“[A bypass] is something that doesn’t just benefit Kilmore, but it benefits all of our regional communities, making sure that our roads, which are disgusting, get the investment and love that they need to be safe,” he said.

Minister for Roads and Road Safety Ben Carroll fired back at the opposition, saying the coalition had a track record of failing to follow through on previous road funding commitments, and questioned the $300 million costing of the project.

“Time and again the Liberal and National parties make promises we know they cannot and will not keep – their track record when it comes to roads is cuts, cuts, cuts,” he said.

“We know how important this project is to the Kilmore community which is why we’re continuing our work to progress the final design, formal planning and approval process.

“Given the planning and design phase is still underway and no business case has been complete, it is impossible for the opposition to confidently allocate $300 million to a project of this scale.”

Mr Carroll said Regional Roads Victoria was obtaining planning approval to finalise a northern alignment of the bypass that would minimise impacts on the nearby Kilmore Wastewater Management Facility.

Several community members spoke at Wednesday night’s meeting, expressing an array of views on the project.

Former Wallan-Kilmore Bypass Group secretary Wendy Law said she remained opposed to a western bypass route and wanted the government to reconsider an alternative option, but Mr Luxford and Ms Ryan said it would be detrimental to the project.

“I would urge you not to go back as a community and re-prosecute the route. If the community splits, there is more reason for the current government to say ‘the community doesn’t know where it wants to go, so we can kick the can down the road,” Ms Ryan said.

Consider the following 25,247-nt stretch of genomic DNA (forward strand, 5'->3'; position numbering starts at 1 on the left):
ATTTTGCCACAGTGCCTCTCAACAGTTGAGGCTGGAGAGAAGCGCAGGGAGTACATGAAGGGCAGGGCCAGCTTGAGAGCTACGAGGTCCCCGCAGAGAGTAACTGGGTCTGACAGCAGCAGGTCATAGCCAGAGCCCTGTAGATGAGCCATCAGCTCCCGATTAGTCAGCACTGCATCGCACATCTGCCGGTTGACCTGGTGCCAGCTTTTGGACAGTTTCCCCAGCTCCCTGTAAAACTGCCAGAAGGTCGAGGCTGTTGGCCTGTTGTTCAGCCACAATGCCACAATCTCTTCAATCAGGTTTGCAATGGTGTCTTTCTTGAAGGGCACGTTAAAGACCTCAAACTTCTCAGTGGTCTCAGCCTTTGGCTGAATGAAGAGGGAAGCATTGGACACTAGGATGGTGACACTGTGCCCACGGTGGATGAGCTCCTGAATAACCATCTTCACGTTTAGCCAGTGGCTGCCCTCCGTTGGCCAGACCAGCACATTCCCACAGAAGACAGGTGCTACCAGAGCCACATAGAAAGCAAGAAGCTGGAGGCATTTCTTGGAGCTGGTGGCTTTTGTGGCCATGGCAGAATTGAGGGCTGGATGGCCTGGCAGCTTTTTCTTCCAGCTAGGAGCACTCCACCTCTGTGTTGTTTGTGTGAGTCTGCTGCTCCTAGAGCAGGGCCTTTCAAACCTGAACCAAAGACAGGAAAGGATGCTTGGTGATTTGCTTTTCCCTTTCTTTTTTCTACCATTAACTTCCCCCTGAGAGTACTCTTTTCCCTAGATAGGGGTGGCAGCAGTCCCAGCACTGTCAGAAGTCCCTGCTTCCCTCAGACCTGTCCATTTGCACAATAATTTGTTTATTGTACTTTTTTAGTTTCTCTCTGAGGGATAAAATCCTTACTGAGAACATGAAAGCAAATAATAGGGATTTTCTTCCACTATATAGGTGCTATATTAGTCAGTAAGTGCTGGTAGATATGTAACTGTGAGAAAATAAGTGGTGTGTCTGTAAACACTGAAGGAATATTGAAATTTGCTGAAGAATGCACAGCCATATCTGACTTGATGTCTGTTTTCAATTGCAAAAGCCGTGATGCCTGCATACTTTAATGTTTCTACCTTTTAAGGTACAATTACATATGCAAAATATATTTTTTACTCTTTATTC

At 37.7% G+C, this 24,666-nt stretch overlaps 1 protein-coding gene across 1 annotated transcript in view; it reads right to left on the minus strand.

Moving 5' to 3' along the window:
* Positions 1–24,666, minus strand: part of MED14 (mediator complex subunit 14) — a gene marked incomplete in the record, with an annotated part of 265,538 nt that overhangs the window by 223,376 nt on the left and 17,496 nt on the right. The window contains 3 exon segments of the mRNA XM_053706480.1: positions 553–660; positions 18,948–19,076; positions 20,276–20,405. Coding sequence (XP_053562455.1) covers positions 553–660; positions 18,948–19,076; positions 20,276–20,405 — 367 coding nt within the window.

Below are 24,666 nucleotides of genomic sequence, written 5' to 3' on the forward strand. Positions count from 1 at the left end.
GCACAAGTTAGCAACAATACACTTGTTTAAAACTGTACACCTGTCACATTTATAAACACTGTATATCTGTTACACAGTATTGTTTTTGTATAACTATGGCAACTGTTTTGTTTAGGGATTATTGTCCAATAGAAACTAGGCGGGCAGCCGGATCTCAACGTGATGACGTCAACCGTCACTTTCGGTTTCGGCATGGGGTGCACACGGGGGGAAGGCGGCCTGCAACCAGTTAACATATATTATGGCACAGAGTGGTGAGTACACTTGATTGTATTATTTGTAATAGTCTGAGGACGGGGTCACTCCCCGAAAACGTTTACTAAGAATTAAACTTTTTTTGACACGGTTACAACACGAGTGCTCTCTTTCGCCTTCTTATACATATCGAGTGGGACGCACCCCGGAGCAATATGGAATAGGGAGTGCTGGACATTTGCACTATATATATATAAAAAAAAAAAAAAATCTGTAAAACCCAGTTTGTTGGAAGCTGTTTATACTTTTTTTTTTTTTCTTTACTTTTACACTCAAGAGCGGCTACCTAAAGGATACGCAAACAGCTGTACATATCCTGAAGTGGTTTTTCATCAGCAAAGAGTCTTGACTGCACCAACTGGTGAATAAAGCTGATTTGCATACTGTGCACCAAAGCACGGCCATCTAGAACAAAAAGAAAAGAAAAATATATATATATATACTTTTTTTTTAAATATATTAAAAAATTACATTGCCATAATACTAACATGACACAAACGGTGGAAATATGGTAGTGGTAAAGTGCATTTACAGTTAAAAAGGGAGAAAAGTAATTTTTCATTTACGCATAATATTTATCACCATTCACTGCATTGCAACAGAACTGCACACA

“What we have to do is be political about this. I’m not saying vote one way or the other … let’s write letters to the editor and email those government politicians who are not putting money into this.”

Pyalong resident Fr Paul Walliker favoured a more direct form of action.

“Why don’t we just put cars across the road on a long weekend and get the media to come up here? That’s the only way politicians will listen,” he said.

“Until the people of this community … start doing things in a way that causes fuss and causes discomfort, we’re going to get nowhere.”


  1. Just wool gathering, and I expect to be shot down horrifically (and ponder whether the idea has been floated before?) – what if, instead of a by-pass, we were to move the main drag? Would that cost $300 million? I know, I know, it’s a completely impracticable suggestion, but this palaver has been going on since I moved to Kilmore in the early 1990’s. The land owners won’t be giving up their land, and even if they would, or are forced to, no one can agree on the route. Build an overpass to connect Clarke Street over the B75. Traffic will flow better out of Woolies & Coles. Develop Murray around to Junction, then John until past Union – could that part of John be developed into a new main street? If businesses are closing down on Sydney Street because the situation is not tenable, couldn’t we just reinvent the wheel? Most businesses on Sydney Road are accessible from the rear, and better parking could be provided with a bit of ingenuity. On the other side of the highway, connect Victoria Pde, White St and Skehan Place with more overpasses, particularly a bridge over B75 again that connects Skehan & C324. Every time I visit the new supermarkets, and get stuck at that tortuous intersection, I think how cool it would be to have an overpass there! Right, queue outraged criticism of my idea 😉

  2. Hold up for a minute. When this bypass was mentioned years ago, it was the WALLAN-Kilmore Bypass. Last few years I’ve noted the Wallan bit has been removed and it has become all about Kilmore now. Put that aside, the big problem will be land acquisition. No landowner will give up their land for a road. Can’t see this ever getting done unless the govt force land acquisition.